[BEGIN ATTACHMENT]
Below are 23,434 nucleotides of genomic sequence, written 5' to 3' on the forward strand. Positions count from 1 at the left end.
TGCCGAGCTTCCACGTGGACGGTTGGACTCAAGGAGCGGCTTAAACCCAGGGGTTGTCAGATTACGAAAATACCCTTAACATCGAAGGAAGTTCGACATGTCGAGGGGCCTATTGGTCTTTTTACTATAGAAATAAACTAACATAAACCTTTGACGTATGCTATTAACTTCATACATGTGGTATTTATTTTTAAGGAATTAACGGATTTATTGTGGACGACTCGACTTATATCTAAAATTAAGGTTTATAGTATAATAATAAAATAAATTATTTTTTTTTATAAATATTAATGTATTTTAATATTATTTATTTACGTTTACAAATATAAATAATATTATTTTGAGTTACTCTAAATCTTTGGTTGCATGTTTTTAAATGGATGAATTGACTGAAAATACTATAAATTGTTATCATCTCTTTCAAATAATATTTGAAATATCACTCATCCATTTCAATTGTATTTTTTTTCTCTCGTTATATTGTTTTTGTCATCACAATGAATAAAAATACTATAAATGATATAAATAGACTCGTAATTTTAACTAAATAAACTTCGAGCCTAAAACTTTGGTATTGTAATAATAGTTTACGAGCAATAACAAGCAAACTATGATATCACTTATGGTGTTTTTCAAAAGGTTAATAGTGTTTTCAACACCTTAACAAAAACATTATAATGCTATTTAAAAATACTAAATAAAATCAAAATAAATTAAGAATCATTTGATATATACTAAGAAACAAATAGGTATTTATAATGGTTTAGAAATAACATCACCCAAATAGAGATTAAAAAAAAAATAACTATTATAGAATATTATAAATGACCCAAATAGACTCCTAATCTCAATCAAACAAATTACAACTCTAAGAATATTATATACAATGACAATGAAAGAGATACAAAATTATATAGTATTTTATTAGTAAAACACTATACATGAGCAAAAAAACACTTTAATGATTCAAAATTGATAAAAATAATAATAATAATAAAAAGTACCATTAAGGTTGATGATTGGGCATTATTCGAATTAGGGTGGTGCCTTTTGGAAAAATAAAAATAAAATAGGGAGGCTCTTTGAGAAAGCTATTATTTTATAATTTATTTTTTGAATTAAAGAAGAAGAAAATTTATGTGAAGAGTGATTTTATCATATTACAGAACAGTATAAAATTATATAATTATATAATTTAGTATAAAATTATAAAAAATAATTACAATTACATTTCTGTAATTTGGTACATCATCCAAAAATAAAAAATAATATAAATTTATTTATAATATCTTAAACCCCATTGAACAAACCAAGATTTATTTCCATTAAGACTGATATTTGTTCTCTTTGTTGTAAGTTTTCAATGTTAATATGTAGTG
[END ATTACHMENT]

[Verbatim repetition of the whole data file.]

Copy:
Below are 23,434 nucleotides of genomic sequence, written 5' to 3' on the forward strand. Positions count from 1 at the left end.
TGCCGAGCTTCCACGTGGACGGTTGGACTCAAGGAGCGGCTTAAACCCAGGGGTTGTCAGATTACGAAAATACCCTTAACATCGAAGGAAGTTCGACATGTCGAGGGGCCTATTGGTCTTTTTACTATAGAAATAAACTAACATAAACCTTTGACGTATGCTATTAACTTCATACATGTGGTATTTATTTTTAAGGAATTAACGGATTTATTGTGGACGACTCGACTTATATCTAAAATTAAGGTTTATAGTATAATAATAAAATAAATTATTTTTTTTTATAAATATTAATGTATTTTAATATTATTTATTTACGTTTACAAATATAAATAATATTATTTTGAGTTACTCTAAATCTTTGGTTGCATGTTTTTAAATGGATGAATTGACTGAAAATACTATAAATTGTTATCATCTCTTTCAAATAATATTTGAAATATCACTCATCCATTTCAATTGTATTTTTTTTCTCTCGTTATATTGTTTTTGTCATCACAATGAATAAAAATACTATAAATGATATAAATAGACTCGTAATTTTAACTAAATAAACTTCGAGCCTAAAACTTTGGTATTGTAATAATAGTTTACGAGCAATAACAAGCAAACTATGATATCACTTATGGTGTTTTTCAAAAGGTTAATAGTGTTTTCAACACCTTAACAAAAACATTATAATGCTATTTAAAAATACTAAATAAAATCAAAATAAATTAAGAATCATTTGATATATACTAAGAAACAAATAGGTATTTATAATGGTTTAGAAATAACATCACCCAAATAGAGATTAAAAAAAAAATAACTATTATAGAATATTATAAATGACCCAAATAGACTCCTAATCTCAATCAAACAAATTACAACTCTAAGAATATTATATACAATGACAATGAAAGAGATACAAAATTATATAGTATTTTATTAGTAAAACACTATACATGAGCAAAAAAACACTTTAATGATTCAAAATTGATAAAAATAATAATAATAATAAAAAGTACCATTAAGGTTGATGATTGGGCATTATTCGAATTAGGGTGGTGCCTTTTGGAAAAATAAAAATAAAATAGGGAGGCTCTTTGAGAAAGCTATTATTTTATAATTTATTTTTTGAATTAAAGAAGAAGAAAATTTATGTGAAGAGTGATTTTATCATATTACAGAACAGTATAAAATTATATAATTATATAATTTAGTATAAAATTATAAAAAATAATTACAATTACATTTCTGTAATTTGGTACATCATCCAAAAATAAAAAATAATATAAATTTATTTATAATATCTTAAACCCCATTGAACAAACCAAGATTTATTTCCATTAAGACTGATATTTGTTCTCTTTGTTGTAAGTTTTCAATGTTAATATGTAGTG